Medical Family Therapy in Internal Medicine
Whether a puzzling diagnostic dilemma or multiple severe chronic illnesses, Internal Medicine providers are trained to manage both simple and complex medical conditions. Internists are equipped to handle the broad and comprehensive spectrum of illnesses that affect adults and are experts in diagnosis, treatment of chronic illness, and health promotion and disease prevention. They are not limited to one type of medical problem or organ system. This includes care across the continuum of outpatient (community-based) to inpatient (hospital) facilities, with particular attention paid to times of transition when risk for adverse outcomes from chronic medical conditions increases. Nearly one-fifth of Medicare patients discharged from a hospital have an acute medical problem within the subsequent 30 days that necessitates another hospitalization, and the majority of the time, it is for a different medical condition than the original hospitalization (Jencks, Williams, & Coleman, 2009). The transition from hospital to home is a high-risk time for most patients but particularly for patients who are elderly or those with more chronic medical conditions. Internists, by nature of their training in balancing multiple medical conditions in adults, are well-equipped to provide care to patients at any inpatient or outpatient site.
Glossary of Important Terms for Care in Internal Medicine
An acute complaint occurs for less than 2 weeks (e.g., cough or cold symptoms); acute visits are typically for a new, quickly arising problem that cannot wait until the next scheduled visit.
The extent to which medications and healthcare regimens prescribed by healthcar e providers are followed by patients. For example, providers ask patients to adhere to taking medications, following diet plans, and increasing exercise.
A physician who has completed all medical training and serves as the provider of record. Attending physicians supervise residents and medical students; they are ultimately responsible for the patient care residents and medical students provide.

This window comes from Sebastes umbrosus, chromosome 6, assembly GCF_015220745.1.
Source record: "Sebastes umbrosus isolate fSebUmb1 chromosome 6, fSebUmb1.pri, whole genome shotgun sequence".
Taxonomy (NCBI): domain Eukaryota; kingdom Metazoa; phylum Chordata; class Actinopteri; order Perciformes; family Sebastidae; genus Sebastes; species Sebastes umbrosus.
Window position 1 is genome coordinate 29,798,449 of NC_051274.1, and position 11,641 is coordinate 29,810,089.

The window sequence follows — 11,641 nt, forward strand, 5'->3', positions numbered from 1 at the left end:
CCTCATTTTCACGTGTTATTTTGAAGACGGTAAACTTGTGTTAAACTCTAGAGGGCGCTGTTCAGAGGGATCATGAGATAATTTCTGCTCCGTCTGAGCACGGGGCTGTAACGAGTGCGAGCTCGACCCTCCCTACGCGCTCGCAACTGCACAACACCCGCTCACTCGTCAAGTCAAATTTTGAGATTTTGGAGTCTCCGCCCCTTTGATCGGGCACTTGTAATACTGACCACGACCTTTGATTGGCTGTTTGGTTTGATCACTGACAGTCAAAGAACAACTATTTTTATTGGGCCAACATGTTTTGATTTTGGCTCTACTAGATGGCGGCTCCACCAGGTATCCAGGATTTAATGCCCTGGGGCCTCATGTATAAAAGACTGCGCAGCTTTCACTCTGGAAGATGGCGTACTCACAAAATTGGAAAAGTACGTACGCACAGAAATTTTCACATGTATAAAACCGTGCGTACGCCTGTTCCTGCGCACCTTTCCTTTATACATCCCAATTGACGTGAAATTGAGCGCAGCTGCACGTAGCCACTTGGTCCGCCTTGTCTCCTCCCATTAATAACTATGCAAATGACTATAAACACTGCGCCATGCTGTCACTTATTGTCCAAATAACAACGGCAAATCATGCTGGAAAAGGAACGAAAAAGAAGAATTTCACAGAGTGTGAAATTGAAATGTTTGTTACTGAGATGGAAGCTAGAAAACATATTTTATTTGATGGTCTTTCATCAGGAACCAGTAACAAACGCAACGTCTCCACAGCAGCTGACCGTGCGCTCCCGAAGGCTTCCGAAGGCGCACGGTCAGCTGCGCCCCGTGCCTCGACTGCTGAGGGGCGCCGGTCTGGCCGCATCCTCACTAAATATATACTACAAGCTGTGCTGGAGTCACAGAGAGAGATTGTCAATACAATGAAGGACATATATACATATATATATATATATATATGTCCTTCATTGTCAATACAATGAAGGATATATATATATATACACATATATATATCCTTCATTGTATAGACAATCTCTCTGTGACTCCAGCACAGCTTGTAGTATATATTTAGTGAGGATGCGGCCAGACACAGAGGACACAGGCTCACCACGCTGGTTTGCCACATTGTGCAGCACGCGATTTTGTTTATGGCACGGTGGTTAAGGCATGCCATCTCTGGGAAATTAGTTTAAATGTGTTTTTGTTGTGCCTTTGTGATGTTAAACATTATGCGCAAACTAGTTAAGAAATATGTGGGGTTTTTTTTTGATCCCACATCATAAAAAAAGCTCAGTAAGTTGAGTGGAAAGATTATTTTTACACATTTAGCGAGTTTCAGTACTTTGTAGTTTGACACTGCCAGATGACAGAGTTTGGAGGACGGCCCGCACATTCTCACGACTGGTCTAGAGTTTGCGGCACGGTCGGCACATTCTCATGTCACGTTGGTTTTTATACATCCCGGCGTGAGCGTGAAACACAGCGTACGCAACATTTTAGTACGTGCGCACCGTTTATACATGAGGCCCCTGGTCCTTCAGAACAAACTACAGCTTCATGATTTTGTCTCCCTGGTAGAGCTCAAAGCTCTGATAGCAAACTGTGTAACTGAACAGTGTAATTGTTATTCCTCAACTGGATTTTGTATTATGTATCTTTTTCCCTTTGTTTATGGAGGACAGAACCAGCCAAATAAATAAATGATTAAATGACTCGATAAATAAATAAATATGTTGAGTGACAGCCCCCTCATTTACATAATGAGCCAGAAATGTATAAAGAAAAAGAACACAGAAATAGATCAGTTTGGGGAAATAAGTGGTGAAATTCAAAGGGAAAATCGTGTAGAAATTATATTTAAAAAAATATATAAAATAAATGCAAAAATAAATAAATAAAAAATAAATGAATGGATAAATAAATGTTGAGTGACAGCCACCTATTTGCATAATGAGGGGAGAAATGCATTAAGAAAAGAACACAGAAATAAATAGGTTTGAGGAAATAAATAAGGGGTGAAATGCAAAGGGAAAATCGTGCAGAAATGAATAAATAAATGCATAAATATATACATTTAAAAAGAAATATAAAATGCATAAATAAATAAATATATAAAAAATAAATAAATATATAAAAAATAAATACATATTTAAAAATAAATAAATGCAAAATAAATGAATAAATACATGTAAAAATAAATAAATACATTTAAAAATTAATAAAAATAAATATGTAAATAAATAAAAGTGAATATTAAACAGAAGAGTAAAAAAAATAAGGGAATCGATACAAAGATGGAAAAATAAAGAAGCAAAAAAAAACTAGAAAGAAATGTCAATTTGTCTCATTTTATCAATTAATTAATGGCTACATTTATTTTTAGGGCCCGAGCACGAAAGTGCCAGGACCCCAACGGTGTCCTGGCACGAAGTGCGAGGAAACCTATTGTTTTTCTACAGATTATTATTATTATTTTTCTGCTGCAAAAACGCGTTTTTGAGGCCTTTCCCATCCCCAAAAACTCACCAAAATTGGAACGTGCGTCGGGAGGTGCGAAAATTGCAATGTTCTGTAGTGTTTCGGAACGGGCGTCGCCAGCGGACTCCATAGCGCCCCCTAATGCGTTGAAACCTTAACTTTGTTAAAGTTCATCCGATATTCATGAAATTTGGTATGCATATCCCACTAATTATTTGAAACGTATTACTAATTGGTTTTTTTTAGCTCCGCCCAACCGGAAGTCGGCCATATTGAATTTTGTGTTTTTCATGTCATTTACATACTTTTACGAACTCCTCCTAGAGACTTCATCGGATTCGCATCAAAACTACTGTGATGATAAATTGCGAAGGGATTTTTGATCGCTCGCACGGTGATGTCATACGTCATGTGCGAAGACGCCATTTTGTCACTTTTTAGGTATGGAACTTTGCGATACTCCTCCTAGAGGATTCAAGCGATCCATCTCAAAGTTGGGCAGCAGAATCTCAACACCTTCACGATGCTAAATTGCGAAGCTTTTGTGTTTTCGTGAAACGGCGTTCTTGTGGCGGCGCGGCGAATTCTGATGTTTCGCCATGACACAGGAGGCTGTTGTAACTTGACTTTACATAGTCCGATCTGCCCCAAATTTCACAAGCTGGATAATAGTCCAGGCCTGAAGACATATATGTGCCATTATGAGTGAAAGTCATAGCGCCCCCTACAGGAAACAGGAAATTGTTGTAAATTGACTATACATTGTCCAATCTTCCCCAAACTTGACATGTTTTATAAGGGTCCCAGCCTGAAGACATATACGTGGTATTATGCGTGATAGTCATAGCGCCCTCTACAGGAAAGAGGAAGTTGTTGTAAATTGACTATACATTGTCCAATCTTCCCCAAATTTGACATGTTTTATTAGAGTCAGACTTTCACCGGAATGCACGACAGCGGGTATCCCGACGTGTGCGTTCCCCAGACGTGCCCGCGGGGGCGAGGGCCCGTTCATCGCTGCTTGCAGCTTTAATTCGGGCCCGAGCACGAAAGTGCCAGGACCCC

A complaint occurring for 3–4 weeks or more. This may be a disease that patients still have, thought it may be managed with medication (e.g., hypertension), or may be a complaint that has persisted over time (e.g., cough for 2 months); chronic visits are typically for management of ongoing medical conditions.
A short list of possible diagnoses. As internists are working through potential diagnoses to consider, they may discuss the differential diagnosis for a patient. This can occur during an H&P or with a new problem presented by a patient. This term is generally used while diagnostic labs or studies are still pending.
Evaluation that is completed by medical doctors, including internists , and serves as the complete evaluation of a patient, including the patient’s story of events and physical exam findings.
Typical documentation done by a member of the care team after the patient visit, highlighting which issues were discussed, physical exam or lab findings, and assessment and care plan moving forward.
A physician who has completed an undergraduate college degree and 4 years of medical school and is essentially in an apprenticeship position. They work semi-independently, depending on skill level. An attending physician either directly observes, is available to join, or is available via telephone to provide supervision and instruction. Internal medicine residency is 3 years.
Physical exam/data that include temperature, heart rate, respiratory rate, and blood pressure. At times, other objective measures may be added, including weight or pulse oximetry (measure of oxygen level in the blood).
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